In this third and final instalment of posts on planning for early retirement, I’ll be looking at how long it will take me to save a big enough pot to reach financial independence and what that will look like. In part 2, I calculated that I will need £725k based on an annual spend of £29k in retirement and I’m picking 46 as my target age – 15 years away – although I’m not set on this and it may change as my circumstances change.
I’m very lucky that in my current job I am able to participate in my employer’s defined benefit pension scheme. The scheme website tells me that if I retire at 46, my deferred benefits would be worth £20k per year. To estimate the total value of the pension, I can multiply by 25 to get £500k. With a total requirement of £725k, I then need to find £225k from other sources.
Alternatively, I could say that this pension will reduce the income I need from other sources from £29k down to just £9k. Recalculating the size of the pot needed to fund this level of income by multiplying £9k by 25 as I did in part 2 gives me the same requirement as above of £225k to find outside of my workplace pension.
So far so good but there is a key question here – when can I take my pension?
To receive my full workplace pension, I can’t take the benefits until I’m aged 68 (unless they change the rules by the time I get there and it’s actually 96!). So I need a separate pot or pots that will provide me with £29k per year for 23 years from ages 45 to 68 plus £9k per year after the age of 68 to top up my workplace pension of £20k. I’m ignoring the state pension because it will be tiny if it still exists when I become eligible.
For ages 46 to 68, I used an Excel spreadsheet and a process of trial and error to find the total pot needed to withdraw £29k per year during this time period based on a conservative annual 4% return. I settled on a total pot of £450k which gives me a buffer of £33k the equivalent of more than 1 year of expenses.
|Age||Total pot||Withdrawal £||Return on balance||Pot remaining|
For the period after the age of 68, defer back to the standard calculation:
25 x £9k = £225k
Adding these together gives me a total of £675k.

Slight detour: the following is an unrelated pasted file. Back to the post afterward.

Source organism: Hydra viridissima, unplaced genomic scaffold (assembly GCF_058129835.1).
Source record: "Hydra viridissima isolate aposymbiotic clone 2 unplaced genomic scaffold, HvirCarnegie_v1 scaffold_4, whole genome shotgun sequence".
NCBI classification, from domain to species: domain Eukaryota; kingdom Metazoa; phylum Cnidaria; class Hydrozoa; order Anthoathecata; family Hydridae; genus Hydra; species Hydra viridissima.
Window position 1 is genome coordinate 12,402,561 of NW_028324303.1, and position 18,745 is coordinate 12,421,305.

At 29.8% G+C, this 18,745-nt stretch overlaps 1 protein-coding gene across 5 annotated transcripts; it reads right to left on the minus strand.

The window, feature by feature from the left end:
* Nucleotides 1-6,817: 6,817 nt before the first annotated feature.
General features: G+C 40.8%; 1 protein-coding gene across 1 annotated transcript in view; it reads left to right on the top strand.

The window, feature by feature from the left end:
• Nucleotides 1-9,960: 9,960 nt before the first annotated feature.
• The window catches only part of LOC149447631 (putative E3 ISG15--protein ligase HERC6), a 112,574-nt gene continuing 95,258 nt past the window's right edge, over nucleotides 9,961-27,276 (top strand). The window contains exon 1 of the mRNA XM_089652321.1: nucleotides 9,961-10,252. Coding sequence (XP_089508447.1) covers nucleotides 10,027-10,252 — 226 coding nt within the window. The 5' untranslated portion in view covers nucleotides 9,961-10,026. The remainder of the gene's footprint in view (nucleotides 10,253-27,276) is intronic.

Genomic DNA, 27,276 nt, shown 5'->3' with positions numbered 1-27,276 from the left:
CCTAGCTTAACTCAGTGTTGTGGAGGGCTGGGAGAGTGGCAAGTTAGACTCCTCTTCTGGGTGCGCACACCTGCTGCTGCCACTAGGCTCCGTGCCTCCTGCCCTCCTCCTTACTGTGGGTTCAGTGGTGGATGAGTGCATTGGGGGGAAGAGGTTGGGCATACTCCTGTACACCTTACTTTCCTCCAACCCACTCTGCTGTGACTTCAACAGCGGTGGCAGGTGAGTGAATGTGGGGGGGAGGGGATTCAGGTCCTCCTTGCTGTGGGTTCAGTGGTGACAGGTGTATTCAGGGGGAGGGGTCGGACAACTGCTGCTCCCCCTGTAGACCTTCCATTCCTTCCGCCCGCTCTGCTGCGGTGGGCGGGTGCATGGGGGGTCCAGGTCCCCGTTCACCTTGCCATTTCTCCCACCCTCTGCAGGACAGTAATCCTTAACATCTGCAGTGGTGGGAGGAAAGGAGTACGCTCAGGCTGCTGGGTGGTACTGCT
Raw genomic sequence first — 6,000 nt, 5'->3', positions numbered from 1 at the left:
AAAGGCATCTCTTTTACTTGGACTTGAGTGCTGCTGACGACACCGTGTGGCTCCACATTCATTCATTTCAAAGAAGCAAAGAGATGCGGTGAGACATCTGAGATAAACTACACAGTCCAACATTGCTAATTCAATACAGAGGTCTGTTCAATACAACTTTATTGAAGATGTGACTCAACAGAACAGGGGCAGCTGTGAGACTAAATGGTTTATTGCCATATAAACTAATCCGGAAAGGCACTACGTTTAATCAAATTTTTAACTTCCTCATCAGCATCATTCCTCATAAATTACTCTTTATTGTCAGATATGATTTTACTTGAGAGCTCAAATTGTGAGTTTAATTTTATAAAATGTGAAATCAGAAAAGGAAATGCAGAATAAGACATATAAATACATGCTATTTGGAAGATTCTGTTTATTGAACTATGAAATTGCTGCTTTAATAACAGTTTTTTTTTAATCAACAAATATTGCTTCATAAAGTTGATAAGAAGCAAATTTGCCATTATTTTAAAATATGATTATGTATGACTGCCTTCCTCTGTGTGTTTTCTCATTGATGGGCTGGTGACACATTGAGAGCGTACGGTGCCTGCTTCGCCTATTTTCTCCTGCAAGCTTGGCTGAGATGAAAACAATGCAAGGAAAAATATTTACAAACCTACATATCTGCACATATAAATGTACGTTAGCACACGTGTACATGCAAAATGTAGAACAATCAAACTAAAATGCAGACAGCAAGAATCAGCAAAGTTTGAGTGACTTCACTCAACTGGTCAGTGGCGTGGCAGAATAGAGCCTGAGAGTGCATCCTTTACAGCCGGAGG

I’m luckier still in that I also have three small rental properties currently valued at £230k, however, I also have mortgages totalling £168k. Currently, I have long term tenants in all of the properties but that may not always be the case. I always have the option of selling so for the purposes of these calculations, I will conservatively assume that I sell when the mortgage is nil and get the current value of £230k.
So we’re now down to £445k to find! Sticking with my conservative annual 4% return, I used another spreadsheet to figure out if it’s possible to save this amount of money in 15 years with a very small starting balance.
|Year||Balance||Savings||Growth @ 4%||Total|
And it is possible but I need to save £22,000 per year leaving me only £12,800 to spend on my current salary and giving me a 63% saving rate. That is definitely a challenge! But I’m glad I have something to aim for and it’s motivation to shave off some expenses and look into generating some additional income.
A further consideration is where should I hold this money? I’m creeping into the 40% tax bracket even after taking into account my workplace pension contributions. It would therefore make sense to invest some money into a Self Invested Pension Plan (SIPP) to save the tax now. This I will be able to take earlier than my state pension age and hopefully at age 57 roughly half way through the time period between retiring and taking my workplace pension.
So that’s my initial plan for retiring early! I’ll be reviewing it each year to keep track of changes in circumstances but for now I’m happy with it. Do you have a plan for early retirement? What does it look like? How many years do you have left?
3 thoughts on “Planning for Early Retirement – Part 3”
Just to say hi, and I love your plans – looks like you have it worked out well, and I’m very jealous of your DB pension – that’s a great benefit to have. Good luck on your journey, looking forward to reading your updates.
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Thank you! Yes the defined benefit pension is definitely a perk and I’m looking at bringing in salary sacrifice AVCs at work, which with the tax and NI savings may be a better option than a SIPP. Thankfully I also love my job so staying there for the foreseeable future isn’t a problem 😊
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Yes, salary sacrifice is really good, you should make that happen if you can.